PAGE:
Afghan Taliban say kidnapped U.S. professor is seriously ill

KABUL (Reuters) - The Afghan Taliban said on Monday that Kevin King, one of two professors from the American University of Afghanistan who were kidnapped in Kabul last year, is seriously ill and needs urgent medical attention.

Kevin King in an undated photo. REUTERS/via FBI

Taliban spokesman Zabihullah Mujahid said King, an American, was suffering from “dangerous” heart disease and kidney problems.

“His illness has intensified, his feet have swollen and sometimes he becomes unconscious and his condition worsens every day,” Mujahid said in a statement.

“We have tried to treat him time to time but we do not have medical facilities as we are in a war situation,” he said.

The U.S. State Department called for the immediate and unconditional release of King and other hostages.

King and his Australian colleague Timothy Weeks were kidnapped in August 2016 as they were returning to their compound in the Afghan capital.

Afghan and Western officials believe the men are being held by the Haqqani network, a militant group affiliated with the Taliban that has carried out many other kidnappings. They acknowledge that an unsuccessful rescue attempt was made in eastern Afghanistan months after the two were taken.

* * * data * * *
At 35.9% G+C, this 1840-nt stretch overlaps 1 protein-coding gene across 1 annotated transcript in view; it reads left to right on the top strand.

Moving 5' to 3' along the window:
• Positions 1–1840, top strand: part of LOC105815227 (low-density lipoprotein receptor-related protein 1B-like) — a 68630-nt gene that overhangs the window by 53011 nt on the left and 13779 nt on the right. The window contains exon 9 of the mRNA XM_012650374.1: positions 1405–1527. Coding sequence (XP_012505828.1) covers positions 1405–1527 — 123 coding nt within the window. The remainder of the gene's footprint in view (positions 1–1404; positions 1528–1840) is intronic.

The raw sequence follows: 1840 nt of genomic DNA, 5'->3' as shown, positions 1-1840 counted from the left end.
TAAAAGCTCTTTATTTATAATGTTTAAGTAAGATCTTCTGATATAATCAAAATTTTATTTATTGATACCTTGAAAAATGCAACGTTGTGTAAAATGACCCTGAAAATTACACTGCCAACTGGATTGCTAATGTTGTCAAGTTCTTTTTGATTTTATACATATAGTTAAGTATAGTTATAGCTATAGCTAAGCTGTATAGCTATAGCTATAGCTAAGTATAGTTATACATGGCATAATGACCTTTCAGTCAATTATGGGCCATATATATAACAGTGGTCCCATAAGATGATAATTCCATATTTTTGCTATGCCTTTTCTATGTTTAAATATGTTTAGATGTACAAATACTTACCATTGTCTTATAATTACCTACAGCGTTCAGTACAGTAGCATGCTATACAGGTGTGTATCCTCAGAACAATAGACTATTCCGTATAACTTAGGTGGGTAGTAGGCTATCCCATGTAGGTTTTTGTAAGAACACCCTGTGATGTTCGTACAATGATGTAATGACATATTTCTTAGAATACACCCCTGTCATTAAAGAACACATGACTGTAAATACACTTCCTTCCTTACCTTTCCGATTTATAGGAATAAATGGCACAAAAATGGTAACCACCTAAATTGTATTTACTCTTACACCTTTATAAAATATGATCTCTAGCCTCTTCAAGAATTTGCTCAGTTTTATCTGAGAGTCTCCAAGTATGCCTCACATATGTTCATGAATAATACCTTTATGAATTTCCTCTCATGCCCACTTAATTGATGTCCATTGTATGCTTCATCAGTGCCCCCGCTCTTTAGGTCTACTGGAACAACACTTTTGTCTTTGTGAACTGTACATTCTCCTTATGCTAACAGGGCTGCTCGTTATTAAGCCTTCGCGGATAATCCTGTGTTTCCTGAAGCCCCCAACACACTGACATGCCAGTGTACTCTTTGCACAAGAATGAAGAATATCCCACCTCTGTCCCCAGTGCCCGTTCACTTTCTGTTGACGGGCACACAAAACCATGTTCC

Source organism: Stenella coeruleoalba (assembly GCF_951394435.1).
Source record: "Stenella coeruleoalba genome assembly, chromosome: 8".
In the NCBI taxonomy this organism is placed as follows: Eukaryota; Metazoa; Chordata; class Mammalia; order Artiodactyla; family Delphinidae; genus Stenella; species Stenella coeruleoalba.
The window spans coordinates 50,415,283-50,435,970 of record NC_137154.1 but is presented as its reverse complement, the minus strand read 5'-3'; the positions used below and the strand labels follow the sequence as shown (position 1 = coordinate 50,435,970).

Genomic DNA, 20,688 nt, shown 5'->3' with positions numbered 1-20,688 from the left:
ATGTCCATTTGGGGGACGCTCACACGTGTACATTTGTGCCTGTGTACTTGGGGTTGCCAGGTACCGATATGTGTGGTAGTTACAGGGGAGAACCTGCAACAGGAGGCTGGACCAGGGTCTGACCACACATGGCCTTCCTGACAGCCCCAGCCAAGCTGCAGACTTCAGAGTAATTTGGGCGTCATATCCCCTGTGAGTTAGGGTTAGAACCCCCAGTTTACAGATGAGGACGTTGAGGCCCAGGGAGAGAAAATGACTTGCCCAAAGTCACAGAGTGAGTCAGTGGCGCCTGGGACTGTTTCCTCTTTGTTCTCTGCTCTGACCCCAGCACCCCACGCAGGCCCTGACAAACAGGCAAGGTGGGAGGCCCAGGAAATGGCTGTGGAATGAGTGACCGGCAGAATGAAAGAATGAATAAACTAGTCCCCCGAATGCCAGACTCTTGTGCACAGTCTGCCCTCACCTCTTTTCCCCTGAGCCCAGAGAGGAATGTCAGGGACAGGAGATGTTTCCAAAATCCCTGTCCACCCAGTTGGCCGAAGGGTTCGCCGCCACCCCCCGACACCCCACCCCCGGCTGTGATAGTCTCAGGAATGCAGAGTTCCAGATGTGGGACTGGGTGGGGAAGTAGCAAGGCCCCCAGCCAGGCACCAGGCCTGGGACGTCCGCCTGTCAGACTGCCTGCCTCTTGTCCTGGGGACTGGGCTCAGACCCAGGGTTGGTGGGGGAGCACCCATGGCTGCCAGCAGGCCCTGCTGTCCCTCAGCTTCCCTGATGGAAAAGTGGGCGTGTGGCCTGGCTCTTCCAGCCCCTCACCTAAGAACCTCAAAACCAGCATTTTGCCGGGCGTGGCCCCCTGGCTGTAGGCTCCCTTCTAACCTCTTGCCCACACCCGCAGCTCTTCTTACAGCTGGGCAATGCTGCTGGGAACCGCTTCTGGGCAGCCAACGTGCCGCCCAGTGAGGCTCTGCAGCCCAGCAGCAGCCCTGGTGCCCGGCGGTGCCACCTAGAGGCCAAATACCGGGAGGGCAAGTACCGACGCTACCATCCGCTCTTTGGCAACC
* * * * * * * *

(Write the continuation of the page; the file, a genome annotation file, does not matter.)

The Taliban statement came around two weeks after Pakistani troops rescued Canadian Joshua Boyle and his American wife Caitlan Coleman from an area near the Afghan border. They had been held by the Haqqanis since being kidnapped in 2012.

Earlier this year, the Taliban released a video of King and Weeks showing them pleading with their governments to release Taliban prisoners in turn for their freedom.

Kidnapping high profile targets has become a lucrative business for the Taliban and other militant groups in Afghanistan who in return often demand huge ransom or release of their members.

Reporting by Hamid Shalizi, additional reporting by Jibran Ahmad in Peshawar and David Brunnstrom in Washington; Editing by Michael Perry, Toni Reinhold